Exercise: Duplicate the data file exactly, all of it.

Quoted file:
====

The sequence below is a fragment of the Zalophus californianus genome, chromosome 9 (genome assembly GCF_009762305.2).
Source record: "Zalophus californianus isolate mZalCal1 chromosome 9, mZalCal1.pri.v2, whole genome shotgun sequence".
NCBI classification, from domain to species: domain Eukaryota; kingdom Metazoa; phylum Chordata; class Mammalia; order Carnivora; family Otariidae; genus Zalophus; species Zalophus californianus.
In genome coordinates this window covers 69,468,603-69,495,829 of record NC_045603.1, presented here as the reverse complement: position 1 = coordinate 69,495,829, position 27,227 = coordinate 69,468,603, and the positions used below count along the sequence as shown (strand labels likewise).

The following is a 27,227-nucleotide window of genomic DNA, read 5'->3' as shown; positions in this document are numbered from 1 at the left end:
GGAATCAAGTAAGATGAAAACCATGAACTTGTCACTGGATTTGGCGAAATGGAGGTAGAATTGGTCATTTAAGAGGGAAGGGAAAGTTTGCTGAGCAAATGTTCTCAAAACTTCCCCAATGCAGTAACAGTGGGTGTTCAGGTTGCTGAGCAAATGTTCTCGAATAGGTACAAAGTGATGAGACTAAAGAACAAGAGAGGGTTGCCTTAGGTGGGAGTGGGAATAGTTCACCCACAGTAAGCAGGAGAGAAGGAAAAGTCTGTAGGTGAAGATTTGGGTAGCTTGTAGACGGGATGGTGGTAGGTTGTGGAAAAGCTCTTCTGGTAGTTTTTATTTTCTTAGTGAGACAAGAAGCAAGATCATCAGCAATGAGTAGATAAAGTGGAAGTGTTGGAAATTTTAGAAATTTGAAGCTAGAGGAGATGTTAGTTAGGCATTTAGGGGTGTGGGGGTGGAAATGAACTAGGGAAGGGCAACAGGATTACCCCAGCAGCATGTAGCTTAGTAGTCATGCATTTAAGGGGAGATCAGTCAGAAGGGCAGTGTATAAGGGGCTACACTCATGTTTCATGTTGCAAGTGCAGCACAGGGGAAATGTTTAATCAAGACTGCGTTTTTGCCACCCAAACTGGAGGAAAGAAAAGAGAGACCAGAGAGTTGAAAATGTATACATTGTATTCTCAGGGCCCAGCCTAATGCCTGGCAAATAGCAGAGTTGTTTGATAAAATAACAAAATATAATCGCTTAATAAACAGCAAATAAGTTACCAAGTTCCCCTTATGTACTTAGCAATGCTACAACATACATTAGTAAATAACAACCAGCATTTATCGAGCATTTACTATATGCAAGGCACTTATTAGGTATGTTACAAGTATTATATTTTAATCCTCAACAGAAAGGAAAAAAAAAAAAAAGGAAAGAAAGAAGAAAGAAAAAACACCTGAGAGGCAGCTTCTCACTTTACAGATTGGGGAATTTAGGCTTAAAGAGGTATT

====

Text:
The sequence below is a fragment of the Zalophus californianus genome, chromosome 9 (genome assembly GCF_009762305.2).
Source record: "Zalophus californianus isolate mZalCal1 chromosome 9, mZalCal1.pri.v2, whole genome shotgun sequence".
NCBI classification, from domain to species: domain Eukaryota; kingdom Metazoa; phylum Chordata; class Mammalia; order Carnivora; family Otariidae; genus Zalophus; species Zalophus californianus.
In genome coordinates this window covers 69,468,603-69,495,829 of record NC_045603.1, presented here as the reverse complement: position 1 = coordinate 69,495,829, position 27,227 = coordinate 69,468,603, and the positions used below count along the sequence as shown (strand labels likewise).

The following is a 27,227-nucleotide window of genomic DNA, read 5'->3' as shown; positions in this document are numbered from 1 at the left end:
GGAATCAAGTAAGATGAAAACCATGAACTTGTCACTGGATTTGGCGAAATGGAGGTAGAATTGGTCATTTAAGAGGGAAGGGAAAGTTTGCTGAGCAAATGTTCTCAAAACTTCCCCAATGCAGTAACAGTGGGTGTTCAGGTTGCTGAGCAAATGTTCTCGAATAGGTACAAAGTGATGAGACTAAAGAACAAGAGAGGGTTGCCTTAGGTGGGAGTGGGAATAGTTCACCCACAGTAAGCAGGAGAGAAGGAAAAGTCTGTAGGTGAAGATTTGGGTAGCTTGTAGACGGGATGGTGGTAGGTTGTGGAAAAGCTCTTCTGGTAGTTTTTATTTTCTTAGTGAGACAAGAAGCAAGATCATCAGCAATGAGTAGATAAAGTGGAAGTGTTGGAAATTTTAGAAATTTGAAGCTAGAGGAGATGTTAGTTAGGCATTTAGGGGTGTGGGGGTGGAAATGAACTAGGGAAGGGCAACAGGATTACCCCAGCAGCATGTAGCTTAGTAGTCATGCATTTAAGGGGAGATCAGTCAGAAGGGCAGTGTATAAGGGGCTACACTCATGTTTCATGTTGCAAGTGCAGCACAGGGGAAATGTTTAATCAAGACTGCGTTTTTGCCACCCAAACTGGAGGAAAGAAAAGAGAGACCAGAGAGTTGAAAATGTATACATTGTATTCTCAGGGCCCAGCCTAATGCCTGGCAAATAGCAGAGTTGTTTGATAAAATAACAAAATATAATCGCTTAATAAACAGCAAATAAGTTACCAAGTTCCCCTTATGTACTTAGCAATGCTACAACATACATTAGTAAATAACAACCAGCATTTATCGAGCATTTACTATATGCAAGGCACTTATTAGGTATGTTACAAGTATTATATTTTAATCCTCAACAGAAAGGAAAAAAAAAAAAAAGGAAAGAAAGAAGAAAGAAAAAACACCTGAGAGGCAGCTTCTCACTTTACAGATTGGGGAATTTAGGCTTAAAGAGGTATT